Australia captain Ricky Ponting is optimistic his batsmen will be solve the spin puzzle ahead of bigger matches in a quest for winning a fourth successive World Cup.
“I think the more we play and the more we get accustomed to these conditions the better our performance will be against spin,” said Ponting, under whose captaincy Australia have not lost a match in the last two World Cups.
Defending champions Australia opened their campaign with a 91-run victory over Zimbabwe in a day-night match in Ahmedabad on Monday, but their performance against spin left a lot to be desired.
In-form opener Shane Watson (79) and Michael Clarke (58 not out) hit impressive half-centuries to guide Australia to 262-6, but most of the batsmen struggled to score freely against Zimbabwe’s slow bowlers.
Australia have been finding it difficult to dominate spin on low, slow pitches since they lost their opening warm-up game against India in Bangalore.
They face another spin test when they clash with trans-Tasman rivals New Zealand in their second match in Nagpur on Friday, with their opponents having quality spinners in Daniel Vettori and Nathan McCullum.
“We know that spin factor will be a big one in this tournament. We know these conditions and know how to play in India or Sri Lanka,” Ponting said after Australia’s 24th successive win in the World Cup. “We need to play better [against spin]. We need to be at the top of our game as the tournament progresses and I think are not there quite yet.”
Australia, who managed just 28 in the opening 10 overs against Zimbabwe, will need a brisk start from Watson and Brad Haddin against New Zealand, who may also open the attack with a spinner, like Zimbabwe.
Off-spinner McCullum did it in New Zealand’s crushing win over Kenya in Chennai on Sunday, giving away just 15 runs in his four overs.
“Hopefully, we can get off to a much better start next time and take pressure off the middle order,” said Watson, named man of the match against Zimbabwe.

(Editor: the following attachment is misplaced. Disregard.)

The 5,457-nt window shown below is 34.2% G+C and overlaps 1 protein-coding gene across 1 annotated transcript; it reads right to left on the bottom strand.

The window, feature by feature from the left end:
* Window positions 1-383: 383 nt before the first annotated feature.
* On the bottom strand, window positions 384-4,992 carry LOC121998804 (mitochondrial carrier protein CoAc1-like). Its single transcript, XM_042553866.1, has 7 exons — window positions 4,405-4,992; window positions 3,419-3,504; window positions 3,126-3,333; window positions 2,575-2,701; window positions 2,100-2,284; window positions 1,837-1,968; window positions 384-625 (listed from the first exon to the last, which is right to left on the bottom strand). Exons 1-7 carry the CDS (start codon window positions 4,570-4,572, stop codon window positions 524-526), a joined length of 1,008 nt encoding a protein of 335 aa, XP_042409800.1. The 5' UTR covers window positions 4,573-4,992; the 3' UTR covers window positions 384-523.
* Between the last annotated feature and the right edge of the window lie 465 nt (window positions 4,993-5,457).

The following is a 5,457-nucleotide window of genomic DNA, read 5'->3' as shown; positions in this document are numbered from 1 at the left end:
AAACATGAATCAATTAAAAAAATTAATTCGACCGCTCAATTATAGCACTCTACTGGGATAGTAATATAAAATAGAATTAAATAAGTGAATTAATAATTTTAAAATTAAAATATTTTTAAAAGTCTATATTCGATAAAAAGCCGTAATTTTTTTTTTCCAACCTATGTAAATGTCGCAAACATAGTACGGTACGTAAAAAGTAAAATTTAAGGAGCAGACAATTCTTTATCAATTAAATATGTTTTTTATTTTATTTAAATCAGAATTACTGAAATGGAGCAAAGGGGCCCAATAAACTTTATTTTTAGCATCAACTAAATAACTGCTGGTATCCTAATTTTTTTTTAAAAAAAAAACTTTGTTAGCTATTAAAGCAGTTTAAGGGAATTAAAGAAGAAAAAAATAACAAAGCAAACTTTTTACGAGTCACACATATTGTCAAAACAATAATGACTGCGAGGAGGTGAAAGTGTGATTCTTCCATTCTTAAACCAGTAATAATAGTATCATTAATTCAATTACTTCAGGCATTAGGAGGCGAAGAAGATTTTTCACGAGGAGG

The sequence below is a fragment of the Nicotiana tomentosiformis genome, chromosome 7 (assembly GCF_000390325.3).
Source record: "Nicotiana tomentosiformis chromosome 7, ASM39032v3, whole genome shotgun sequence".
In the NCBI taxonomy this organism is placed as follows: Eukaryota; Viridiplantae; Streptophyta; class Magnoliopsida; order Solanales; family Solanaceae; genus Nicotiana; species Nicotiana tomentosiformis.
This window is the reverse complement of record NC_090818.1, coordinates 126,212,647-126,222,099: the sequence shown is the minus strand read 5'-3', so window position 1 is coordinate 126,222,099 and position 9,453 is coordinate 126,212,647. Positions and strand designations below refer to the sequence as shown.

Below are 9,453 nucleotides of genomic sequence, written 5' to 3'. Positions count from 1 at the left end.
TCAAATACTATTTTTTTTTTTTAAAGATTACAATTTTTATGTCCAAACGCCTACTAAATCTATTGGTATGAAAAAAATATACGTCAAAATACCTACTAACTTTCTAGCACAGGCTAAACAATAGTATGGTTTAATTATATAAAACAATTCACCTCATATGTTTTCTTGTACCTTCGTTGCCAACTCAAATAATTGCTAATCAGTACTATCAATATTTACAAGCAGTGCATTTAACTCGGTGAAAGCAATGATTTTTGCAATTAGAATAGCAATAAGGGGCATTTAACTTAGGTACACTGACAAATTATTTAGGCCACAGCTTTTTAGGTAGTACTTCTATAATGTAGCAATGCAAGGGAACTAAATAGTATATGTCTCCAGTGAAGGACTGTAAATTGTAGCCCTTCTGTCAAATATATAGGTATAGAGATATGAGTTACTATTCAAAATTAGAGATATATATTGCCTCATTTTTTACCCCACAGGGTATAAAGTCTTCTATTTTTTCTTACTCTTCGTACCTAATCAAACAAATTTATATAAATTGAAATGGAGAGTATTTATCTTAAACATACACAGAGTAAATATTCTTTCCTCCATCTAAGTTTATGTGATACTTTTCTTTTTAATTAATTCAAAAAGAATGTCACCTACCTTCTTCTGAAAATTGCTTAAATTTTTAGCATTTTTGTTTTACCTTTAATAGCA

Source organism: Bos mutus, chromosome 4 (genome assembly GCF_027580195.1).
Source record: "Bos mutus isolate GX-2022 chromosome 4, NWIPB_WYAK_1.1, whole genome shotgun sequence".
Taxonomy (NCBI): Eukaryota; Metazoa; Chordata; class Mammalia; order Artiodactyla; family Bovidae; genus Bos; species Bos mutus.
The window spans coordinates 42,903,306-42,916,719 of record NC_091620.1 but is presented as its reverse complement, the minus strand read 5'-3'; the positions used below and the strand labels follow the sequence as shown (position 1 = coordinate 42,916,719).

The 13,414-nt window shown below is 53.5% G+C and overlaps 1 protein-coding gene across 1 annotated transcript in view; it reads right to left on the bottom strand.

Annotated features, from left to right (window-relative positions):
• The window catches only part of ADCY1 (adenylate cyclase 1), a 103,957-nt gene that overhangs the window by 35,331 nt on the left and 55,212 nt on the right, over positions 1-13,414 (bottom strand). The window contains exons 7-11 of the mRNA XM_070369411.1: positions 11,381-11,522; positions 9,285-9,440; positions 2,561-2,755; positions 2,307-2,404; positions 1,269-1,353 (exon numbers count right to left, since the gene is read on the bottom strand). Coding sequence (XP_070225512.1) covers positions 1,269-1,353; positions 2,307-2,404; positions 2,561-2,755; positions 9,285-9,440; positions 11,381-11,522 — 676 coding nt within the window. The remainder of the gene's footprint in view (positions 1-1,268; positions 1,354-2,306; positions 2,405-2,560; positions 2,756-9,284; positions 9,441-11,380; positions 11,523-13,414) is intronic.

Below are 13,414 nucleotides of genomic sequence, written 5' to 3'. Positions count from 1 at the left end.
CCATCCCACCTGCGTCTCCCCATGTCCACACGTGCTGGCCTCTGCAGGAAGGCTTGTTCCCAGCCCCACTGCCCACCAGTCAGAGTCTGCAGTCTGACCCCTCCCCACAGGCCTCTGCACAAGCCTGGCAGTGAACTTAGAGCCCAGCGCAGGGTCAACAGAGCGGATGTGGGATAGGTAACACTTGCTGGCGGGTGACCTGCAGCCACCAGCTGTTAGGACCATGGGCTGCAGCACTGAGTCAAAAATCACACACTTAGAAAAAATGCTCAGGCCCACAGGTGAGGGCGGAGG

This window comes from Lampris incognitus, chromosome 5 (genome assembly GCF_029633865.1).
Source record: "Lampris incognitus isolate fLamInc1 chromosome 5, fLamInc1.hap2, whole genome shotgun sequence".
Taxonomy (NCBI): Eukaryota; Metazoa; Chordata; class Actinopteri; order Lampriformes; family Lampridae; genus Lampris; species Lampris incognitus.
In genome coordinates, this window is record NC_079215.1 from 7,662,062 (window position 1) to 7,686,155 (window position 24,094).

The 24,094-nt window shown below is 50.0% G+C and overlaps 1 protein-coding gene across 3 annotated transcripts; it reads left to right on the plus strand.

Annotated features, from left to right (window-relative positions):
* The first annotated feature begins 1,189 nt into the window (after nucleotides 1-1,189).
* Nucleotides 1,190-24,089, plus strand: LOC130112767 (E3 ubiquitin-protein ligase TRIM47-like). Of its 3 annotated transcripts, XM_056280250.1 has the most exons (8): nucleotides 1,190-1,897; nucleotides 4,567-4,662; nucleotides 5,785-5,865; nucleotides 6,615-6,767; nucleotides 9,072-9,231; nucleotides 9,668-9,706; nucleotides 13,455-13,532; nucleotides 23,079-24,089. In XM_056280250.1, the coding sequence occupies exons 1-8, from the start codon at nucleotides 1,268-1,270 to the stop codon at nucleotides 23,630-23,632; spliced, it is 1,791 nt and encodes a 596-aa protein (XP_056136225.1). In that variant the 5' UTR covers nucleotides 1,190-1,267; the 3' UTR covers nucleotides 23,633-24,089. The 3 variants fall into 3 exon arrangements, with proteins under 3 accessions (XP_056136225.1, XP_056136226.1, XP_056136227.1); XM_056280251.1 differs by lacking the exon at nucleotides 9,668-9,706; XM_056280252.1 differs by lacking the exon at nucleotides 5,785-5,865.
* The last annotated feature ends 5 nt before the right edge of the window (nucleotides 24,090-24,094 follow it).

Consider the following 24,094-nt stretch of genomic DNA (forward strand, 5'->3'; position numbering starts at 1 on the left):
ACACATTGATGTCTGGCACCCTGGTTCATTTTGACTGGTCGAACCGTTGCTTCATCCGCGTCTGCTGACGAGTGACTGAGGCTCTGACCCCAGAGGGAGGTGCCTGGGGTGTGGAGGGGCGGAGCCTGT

The Australian skipper, who described the victory over Zimbabwe as “solid” rather than “spectacular,” had reasons to be satisfied with the performance of his pace trio of Mitchell Johnson, Shaun Tait and Brett Lee.
The pacemen bowled their hearts out to virtually reduce the match to a no-contest with their sharp performances as Zimbabwe were dismissed for 171. Johnson was the pick of the bowlers with 4-19 off 9.2 overs.
When asked what was the main feature of their pace attack, Ponting said: “The variations that we have in our attack. [Left-arm paceman] Johnson and Tait were more consistent.”
“Tait, with his slinging action, swings the new ball and reverses the old one, and this was probably one of the best spells I have seen Johnson bowl in one-day cricket,” Ponting said. “I thought Johnson was outstanding and Tait’s just working up to match fitness so to get eight or nine overs out of him was a real bonus. The attack has variations and the ability to break partnerships.”
The Australian captain, meanwhile, didn’t quite perform as well as he had expected.
A furious Ponting, who hit for 29 runs, took out his frustration at being run out by smashing a television set with his bat in the team’s dressing room.
The incident was reported to the sport’s governing body, but an International Cricket Council source said yesterday “it was unlikely the matter would be taken any further.”